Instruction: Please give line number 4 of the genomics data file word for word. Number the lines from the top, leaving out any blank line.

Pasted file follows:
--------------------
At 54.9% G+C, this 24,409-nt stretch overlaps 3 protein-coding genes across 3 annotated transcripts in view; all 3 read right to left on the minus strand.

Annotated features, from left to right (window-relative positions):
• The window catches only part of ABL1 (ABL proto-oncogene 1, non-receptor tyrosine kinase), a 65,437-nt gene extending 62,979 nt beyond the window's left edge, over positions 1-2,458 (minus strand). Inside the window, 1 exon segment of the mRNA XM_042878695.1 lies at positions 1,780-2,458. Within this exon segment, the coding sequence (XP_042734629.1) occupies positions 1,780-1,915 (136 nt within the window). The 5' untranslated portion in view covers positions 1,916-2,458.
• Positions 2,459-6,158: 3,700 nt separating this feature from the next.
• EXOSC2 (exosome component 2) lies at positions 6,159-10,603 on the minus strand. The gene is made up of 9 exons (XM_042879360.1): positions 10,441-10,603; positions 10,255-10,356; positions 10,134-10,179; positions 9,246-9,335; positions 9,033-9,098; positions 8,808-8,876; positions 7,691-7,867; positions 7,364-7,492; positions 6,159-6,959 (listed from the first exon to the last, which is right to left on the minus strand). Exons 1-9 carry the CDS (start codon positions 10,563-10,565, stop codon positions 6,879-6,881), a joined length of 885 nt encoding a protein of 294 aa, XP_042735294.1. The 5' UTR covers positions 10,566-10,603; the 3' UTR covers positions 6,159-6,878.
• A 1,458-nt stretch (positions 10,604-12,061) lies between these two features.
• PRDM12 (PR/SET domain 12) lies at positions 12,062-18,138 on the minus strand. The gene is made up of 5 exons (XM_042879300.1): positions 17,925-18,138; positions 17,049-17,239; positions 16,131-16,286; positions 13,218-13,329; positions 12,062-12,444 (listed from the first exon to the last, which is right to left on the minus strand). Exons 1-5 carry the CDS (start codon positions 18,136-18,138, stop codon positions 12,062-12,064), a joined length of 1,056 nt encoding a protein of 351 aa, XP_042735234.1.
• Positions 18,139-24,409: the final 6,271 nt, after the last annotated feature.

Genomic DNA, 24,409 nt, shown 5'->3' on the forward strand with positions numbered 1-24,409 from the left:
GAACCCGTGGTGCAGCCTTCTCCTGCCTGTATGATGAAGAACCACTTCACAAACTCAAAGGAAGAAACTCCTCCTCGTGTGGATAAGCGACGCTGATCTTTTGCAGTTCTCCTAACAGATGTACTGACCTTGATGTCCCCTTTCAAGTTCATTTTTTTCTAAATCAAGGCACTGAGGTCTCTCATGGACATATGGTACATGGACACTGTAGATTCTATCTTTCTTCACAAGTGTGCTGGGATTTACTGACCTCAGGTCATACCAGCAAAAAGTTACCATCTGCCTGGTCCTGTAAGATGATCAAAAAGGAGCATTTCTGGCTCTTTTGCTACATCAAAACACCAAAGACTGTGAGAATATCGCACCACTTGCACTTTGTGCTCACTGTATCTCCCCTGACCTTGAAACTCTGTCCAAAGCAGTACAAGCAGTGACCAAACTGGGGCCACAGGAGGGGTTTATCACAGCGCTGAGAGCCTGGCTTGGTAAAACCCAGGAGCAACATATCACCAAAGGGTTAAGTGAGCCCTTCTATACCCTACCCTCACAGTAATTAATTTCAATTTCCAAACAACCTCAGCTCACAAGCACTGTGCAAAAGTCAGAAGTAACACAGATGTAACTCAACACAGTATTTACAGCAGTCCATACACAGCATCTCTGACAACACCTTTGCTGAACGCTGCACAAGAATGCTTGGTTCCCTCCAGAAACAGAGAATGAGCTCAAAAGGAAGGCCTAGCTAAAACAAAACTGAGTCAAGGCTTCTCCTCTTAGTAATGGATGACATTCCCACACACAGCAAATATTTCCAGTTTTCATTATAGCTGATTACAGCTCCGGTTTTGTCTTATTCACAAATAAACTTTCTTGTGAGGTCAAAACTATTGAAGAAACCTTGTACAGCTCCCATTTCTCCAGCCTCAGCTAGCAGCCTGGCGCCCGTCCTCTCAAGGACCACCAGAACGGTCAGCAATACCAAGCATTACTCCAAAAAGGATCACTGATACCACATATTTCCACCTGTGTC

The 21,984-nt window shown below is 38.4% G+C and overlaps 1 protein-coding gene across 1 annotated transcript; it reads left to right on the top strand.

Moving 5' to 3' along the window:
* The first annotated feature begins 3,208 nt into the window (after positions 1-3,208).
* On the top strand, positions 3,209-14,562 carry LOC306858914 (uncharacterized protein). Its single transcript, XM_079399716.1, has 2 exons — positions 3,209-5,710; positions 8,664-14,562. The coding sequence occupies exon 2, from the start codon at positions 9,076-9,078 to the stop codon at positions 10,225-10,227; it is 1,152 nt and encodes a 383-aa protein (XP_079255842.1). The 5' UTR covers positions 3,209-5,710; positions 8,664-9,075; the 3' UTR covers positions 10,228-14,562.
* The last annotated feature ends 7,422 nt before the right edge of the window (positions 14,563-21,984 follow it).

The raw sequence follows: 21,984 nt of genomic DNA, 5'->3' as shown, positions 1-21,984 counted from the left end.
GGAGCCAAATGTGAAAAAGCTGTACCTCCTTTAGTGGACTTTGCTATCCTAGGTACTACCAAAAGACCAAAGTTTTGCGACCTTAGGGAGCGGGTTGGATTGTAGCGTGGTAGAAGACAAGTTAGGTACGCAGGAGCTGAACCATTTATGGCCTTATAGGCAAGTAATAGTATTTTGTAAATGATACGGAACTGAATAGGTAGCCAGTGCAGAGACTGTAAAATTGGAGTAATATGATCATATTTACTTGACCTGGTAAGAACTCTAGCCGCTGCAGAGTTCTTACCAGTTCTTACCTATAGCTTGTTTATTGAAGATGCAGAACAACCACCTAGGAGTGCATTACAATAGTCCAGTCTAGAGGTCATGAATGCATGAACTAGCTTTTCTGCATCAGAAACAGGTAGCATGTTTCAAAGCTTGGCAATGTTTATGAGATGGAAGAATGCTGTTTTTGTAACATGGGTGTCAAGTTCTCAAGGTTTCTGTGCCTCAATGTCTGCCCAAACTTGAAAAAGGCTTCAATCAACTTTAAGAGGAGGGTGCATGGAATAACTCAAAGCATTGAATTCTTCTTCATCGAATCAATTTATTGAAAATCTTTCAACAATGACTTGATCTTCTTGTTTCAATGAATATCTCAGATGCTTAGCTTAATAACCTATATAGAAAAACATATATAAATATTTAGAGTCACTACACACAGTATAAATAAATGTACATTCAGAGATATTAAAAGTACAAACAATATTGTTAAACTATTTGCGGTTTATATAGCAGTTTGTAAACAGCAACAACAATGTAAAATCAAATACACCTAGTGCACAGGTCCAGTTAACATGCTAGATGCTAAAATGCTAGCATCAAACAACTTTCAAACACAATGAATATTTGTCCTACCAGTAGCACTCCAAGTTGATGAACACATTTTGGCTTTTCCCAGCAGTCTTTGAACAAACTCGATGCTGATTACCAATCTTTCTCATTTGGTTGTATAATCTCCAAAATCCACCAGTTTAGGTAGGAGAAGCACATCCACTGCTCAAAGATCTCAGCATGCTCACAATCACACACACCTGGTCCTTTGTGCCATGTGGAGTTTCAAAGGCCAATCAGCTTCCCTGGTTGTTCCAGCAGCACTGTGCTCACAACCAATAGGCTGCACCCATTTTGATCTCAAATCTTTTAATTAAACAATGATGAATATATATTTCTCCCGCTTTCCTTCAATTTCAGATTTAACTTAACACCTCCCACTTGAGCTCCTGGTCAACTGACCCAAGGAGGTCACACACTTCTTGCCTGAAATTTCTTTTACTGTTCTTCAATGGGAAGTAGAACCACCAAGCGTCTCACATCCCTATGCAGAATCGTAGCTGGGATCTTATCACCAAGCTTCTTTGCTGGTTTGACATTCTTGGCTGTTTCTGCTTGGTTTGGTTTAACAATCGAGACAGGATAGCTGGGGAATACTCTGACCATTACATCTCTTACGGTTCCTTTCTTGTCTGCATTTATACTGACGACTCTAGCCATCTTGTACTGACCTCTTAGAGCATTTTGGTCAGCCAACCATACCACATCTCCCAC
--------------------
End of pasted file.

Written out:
• Positions 2,459-6,158: 3,700 nt separating this feature from the next.